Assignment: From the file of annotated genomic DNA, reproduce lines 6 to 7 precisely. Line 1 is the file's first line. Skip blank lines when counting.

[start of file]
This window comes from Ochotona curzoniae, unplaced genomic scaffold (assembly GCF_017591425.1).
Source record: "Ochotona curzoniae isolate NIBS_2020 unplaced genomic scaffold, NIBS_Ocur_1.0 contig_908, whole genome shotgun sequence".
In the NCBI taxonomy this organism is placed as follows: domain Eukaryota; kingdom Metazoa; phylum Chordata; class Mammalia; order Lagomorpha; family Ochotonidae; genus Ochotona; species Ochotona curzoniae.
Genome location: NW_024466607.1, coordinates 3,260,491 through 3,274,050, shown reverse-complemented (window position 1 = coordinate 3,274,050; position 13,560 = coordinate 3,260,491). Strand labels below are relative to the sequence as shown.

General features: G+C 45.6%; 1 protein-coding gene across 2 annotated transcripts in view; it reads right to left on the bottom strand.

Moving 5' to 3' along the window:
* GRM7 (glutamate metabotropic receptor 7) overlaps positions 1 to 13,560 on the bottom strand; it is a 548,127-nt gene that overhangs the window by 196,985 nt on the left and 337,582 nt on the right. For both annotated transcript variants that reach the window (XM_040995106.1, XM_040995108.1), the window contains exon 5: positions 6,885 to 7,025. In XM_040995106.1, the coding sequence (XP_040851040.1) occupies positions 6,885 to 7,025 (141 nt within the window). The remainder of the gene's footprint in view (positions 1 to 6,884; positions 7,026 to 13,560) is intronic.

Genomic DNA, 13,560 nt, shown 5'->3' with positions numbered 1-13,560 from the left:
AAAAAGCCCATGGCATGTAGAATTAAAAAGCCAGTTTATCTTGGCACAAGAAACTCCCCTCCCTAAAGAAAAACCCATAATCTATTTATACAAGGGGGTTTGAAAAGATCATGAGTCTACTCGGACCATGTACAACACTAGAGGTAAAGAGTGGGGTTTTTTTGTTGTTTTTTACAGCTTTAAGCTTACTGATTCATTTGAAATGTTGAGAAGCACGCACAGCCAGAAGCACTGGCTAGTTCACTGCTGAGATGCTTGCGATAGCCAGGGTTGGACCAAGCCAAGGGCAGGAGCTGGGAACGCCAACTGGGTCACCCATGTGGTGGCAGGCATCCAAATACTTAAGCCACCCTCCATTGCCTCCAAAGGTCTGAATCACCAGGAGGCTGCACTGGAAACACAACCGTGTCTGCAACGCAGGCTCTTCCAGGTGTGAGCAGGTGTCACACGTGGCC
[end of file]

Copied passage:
Moving 5' to 3' along the window:
* GRM7 (glutamate metabotropic receptor 7) overlaps positions 1 to 13,560 on the bottom strand; it is a 548,127-nt gene that overhangs the window by 196,985 nt on the left and 337,582 nt on the right. For both annotated transcript variants that reach the window (XM_040995106.1, XM_040995108.1), the window contains exon 5: positions 6,885 to 7,025. In XM_040995106.1, the coding sequence (XP_040851040.1) occupies positions 6,885 to 7,025 (141 nt within the window). The remainder of the gene's footprint in view (positions 1 to 6,884; positions 7,026 to 13,560) is intronic.